As for “keeping Torah” as sin….I think that the example is a good one. Any of the Ten commandments might do, since they are foundational for relationship with God. Living “in Christ” means we speak the truth in love. I think the “sin in keeping Torah” might come from thinking that you are right with God if you manage to keep all ten commandments, or all 613 of the laws. Jesus’ point in the Sermon on the Mount is that there is more to keeping the ten commandments than the physical “not lying” or “not murdering.”

  4. I have heard it argued that Paul’s writing is contrary to the Old Testament. I’ve also heard it argued that it is not contrary, just misunderstood. Regardless of the explanation of Paul’s letter, Yehovah (Jehovah) is quite clear through Moses, “See that you do all I command you; do not add to it or take away from it” (Deut. 12:32; cf. Deut. 4:2). And Yeshua (Jesus) confirmed this: “For truly I tell you, until heaven and earth disappear, not the smallest letter, not the least stroke of a pen, will by any means disappear from the Law until everything is accomplished” (Matt. 5:8). So either Paul was contrary to God and His Son or he was misunderstood.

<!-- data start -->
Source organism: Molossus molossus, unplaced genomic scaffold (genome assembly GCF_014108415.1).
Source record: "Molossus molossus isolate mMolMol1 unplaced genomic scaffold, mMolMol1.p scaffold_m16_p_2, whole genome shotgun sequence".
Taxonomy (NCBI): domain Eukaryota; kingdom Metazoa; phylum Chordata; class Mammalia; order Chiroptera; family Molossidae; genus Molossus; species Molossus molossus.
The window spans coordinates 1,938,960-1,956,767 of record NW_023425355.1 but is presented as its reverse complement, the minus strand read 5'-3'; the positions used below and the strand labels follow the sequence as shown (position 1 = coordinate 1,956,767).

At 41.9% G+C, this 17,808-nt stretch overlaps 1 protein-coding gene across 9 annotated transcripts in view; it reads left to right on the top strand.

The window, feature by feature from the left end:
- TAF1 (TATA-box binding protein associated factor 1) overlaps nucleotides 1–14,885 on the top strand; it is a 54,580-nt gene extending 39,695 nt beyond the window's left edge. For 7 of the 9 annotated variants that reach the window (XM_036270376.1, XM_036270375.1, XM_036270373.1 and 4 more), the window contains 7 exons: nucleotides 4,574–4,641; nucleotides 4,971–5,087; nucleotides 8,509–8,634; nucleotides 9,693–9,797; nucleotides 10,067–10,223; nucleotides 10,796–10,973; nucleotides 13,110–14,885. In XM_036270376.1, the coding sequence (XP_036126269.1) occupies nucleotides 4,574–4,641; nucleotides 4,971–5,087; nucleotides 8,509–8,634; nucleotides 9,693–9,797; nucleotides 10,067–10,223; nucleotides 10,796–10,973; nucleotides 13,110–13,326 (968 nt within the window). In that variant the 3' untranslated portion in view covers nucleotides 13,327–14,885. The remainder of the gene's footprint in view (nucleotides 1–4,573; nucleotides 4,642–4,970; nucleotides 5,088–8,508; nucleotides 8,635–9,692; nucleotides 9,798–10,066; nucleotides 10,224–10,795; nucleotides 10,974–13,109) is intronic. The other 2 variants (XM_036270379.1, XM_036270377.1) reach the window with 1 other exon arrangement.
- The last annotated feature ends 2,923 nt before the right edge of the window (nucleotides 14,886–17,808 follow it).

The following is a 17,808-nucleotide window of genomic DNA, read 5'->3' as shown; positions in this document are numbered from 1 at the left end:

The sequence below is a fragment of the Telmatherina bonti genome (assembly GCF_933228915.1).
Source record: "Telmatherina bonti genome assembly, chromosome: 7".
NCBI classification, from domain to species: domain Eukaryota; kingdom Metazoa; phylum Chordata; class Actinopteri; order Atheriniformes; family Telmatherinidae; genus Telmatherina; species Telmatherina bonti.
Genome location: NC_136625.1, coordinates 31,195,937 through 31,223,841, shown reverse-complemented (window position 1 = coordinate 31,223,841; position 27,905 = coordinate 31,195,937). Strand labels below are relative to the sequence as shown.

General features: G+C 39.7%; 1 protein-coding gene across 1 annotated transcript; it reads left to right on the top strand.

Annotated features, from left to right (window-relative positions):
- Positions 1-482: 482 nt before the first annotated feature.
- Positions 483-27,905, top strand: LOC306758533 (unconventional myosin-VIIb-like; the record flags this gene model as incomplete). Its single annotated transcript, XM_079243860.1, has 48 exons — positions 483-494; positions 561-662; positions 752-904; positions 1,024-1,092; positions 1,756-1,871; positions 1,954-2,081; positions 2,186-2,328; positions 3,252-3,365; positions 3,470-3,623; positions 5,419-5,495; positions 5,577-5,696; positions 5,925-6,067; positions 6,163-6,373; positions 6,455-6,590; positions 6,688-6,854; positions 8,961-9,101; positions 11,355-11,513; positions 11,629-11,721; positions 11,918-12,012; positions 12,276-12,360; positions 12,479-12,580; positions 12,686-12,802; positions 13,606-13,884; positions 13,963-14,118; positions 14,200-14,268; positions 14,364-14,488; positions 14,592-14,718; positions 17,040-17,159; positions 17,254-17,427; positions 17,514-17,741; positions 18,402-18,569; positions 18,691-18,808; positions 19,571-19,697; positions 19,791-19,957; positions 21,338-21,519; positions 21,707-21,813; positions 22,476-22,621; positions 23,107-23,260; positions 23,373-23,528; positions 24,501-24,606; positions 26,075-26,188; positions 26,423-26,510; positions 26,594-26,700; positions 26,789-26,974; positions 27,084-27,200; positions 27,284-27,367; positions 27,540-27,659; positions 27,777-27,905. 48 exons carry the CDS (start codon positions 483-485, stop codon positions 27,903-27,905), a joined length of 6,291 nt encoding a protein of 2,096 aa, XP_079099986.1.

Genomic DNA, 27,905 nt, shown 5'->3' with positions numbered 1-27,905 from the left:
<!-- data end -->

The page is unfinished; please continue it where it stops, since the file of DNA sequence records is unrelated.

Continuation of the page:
I tend to believe he was misunderstood, and that law and works are those added by religious tradition, not those given to Moses to be obeyed out of love for God and others.